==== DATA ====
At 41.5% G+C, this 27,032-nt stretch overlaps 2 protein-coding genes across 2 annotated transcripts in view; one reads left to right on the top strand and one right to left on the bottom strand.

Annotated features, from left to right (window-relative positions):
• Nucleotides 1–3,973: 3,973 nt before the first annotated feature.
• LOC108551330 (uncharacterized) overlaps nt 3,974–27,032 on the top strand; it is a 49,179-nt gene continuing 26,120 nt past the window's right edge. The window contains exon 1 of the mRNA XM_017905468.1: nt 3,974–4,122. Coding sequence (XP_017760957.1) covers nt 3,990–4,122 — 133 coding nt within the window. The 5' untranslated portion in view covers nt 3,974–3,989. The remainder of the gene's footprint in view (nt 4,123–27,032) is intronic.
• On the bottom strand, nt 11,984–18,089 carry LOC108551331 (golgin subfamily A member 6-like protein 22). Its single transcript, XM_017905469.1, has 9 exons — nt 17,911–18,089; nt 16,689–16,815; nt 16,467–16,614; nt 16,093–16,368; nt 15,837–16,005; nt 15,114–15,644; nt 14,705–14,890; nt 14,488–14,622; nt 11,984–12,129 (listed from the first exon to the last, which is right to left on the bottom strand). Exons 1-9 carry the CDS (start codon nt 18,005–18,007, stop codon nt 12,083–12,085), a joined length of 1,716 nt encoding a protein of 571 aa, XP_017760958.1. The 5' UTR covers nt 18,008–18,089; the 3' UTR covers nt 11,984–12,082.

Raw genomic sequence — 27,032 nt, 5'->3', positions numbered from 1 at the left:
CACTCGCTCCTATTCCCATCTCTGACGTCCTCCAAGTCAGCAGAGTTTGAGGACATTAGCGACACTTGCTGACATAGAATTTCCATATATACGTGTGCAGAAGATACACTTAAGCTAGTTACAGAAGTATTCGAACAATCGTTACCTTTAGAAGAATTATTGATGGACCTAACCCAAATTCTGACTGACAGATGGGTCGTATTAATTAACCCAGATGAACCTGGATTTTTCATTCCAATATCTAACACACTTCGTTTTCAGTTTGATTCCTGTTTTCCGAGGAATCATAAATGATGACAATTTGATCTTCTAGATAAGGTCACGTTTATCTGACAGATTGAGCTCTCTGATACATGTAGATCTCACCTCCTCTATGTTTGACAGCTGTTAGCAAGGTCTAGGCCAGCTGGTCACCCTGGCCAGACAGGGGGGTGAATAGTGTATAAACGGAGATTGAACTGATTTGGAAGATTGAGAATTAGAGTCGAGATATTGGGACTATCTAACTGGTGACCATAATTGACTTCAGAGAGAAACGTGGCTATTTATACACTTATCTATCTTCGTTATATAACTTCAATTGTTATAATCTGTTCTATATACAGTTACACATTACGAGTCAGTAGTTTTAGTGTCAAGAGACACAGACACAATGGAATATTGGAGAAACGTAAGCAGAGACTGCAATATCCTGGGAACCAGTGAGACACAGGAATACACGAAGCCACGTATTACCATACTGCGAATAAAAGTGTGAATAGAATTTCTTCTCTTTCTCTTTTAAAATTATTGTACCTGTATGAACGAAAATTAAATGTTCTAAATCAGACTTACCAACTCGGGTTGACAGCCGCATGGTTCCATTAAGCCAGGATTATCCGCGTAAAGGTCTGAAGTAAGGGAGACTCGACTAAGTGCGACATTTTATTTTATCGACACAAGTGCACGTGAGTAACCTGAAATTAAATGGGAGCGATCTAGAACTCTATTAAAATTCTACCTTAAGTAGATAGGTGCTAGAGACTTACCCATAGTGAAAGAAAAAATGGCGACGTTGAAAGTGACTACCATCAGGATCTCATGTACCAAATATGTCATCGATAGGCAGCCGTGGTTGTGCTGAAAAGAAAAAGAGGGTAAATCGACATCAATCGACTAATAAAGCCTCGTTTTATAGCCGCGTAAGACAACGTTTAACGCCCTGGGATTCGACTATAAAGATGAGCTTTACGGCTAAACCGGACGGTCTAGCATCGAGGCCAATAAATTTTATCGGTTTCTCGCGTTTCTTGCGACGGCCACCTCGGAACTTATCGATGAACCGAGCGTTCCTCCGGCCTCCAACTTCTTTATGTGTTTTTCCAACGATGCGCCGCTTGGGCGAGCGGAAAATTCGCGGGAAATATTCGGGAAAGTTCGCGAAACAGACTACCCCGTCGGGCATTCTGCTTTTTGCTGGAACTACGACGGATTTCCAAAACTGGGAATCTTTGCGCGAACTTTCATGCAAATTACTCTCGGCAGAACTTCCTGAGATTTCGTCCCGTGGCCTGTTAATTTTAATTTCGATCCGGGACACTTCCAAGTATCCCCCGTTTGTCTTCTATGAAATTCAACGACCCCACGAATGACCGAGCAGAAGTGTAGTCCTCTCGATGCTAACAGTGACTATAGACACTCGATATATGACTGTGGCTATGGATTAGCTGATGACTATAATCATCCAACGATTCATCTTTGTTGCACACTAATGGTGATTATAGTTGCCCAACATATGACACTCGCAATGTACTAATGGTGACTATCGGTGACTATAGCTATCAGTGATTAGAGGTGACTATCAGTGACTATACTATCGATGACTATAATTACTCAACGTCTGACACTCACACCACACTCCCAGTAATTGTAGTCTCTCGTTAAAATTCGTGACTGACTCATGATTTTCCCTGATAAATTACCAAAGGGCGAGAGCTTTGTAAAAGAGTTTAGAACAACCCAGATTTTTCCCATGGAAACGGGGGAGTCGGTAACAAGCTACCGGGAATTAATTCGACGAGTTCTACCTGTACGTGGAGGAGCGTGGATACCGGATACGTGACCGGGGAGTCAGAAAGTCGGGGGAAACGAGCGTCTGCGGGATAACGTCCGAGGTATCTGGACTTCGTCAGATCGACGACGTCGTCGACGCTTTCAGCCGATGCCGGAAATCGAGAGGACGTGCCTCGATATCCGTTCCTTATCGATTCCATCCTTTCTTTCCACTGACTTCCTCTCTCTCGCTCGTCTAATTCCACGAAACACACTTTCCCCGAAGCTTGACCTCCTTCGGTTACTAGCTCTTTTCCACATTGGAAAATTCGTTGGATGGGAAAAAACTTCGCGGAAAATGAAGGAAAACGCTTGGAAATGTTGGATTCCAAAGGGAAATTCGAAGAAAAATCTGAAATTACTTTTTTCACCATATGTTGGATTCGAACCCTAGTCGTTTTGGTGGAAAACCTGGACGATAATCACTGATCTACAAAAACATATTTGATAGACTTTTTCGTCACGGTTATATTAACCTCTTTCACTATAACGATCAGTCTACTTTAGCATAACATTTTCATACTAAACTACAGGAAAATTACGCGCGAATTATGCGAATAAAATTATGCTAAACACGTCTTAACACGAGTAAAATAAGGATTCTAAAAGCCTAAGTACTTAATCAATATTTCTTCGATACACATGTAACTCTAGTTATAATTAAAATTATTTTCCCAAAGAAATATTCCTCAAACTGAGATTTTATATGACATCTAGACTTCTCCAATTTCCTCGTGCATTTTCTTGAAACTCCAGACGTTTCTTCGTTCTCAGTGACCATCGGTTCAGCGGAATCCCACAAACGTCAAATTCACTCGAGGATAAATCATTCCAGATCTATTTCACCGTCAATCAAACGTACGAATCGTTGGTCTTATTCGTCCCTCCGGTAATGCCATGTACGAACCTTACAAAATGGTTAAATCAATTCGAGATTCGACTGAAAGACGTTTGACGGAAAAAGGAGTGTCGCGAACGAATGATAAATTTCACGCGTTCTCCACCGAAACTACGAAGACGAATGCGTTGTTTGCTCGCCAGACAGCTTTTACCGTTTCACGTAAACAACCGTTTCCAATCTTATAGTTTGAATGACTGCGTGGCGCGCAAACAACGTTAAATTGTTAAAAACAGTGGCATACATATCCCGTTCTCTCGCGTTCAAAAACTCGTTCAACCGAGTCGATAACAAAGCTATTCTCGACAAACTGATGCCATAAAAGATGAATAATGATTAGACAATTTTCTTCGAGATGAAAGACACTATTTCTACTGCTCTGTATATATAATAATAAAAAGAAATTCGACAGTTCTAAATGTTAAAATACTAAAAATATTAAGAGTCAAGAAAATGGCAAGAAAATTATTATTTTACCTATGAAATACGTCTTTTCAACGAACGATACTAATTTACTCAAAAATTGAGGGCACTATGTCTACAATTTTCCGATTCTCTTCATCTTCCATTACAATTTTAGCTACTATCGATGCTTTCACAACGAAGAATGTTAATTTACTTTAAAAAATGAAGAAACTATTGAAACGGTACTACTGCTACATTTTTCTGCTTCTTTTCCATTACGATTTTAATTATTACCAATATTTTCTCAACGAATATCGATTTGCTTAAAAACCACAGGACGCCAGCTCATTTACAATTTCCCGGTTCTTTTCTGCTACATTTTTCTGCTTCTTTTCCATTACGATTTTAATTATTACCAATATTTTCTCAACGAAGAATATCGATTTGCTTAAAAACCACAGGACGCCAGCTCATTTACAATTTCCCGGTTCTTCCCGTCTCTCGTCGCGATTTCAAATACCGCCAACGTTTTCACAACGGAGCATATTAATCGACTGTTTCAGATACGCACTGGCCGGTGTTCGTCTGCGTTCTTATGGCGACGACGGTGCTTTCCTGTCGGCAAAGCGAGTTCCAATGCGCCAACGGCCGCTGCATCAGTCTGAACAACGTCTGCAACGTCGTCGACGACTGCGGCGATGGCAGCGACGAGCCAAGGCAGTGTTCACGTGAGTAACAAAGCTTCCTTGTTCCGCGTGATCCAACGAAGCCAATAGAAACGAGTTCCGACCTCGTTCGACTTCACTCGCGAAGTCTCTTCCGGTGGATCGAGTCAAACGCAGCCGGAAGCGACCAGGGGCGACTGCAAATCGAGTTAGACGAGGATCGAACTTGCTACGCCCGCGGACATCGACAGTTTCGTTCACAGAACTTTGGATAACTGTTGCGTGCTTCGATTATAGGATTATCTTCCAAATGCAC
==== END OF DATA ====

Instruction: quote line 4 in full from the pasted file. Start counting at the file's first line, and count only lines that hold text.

• LOC108551330 (uncharacterized) overlaps nt 3,974–27,032 on the top strand; it is a 49,179-nt gene continuing 26,120 nt past the window's right edge. The window contains exon 1 of the mRNA XM_017905468.1: nt 3,974–4,122. Coding sequence (XP_017760957.1) covers nt 3,990–4,122 — 133 coding nt within the window. The 5' untranslated portion in view covers nt 3,974–3,989. The remainder of the gene's footprint in view (nt 4,123–27,032) is intronic.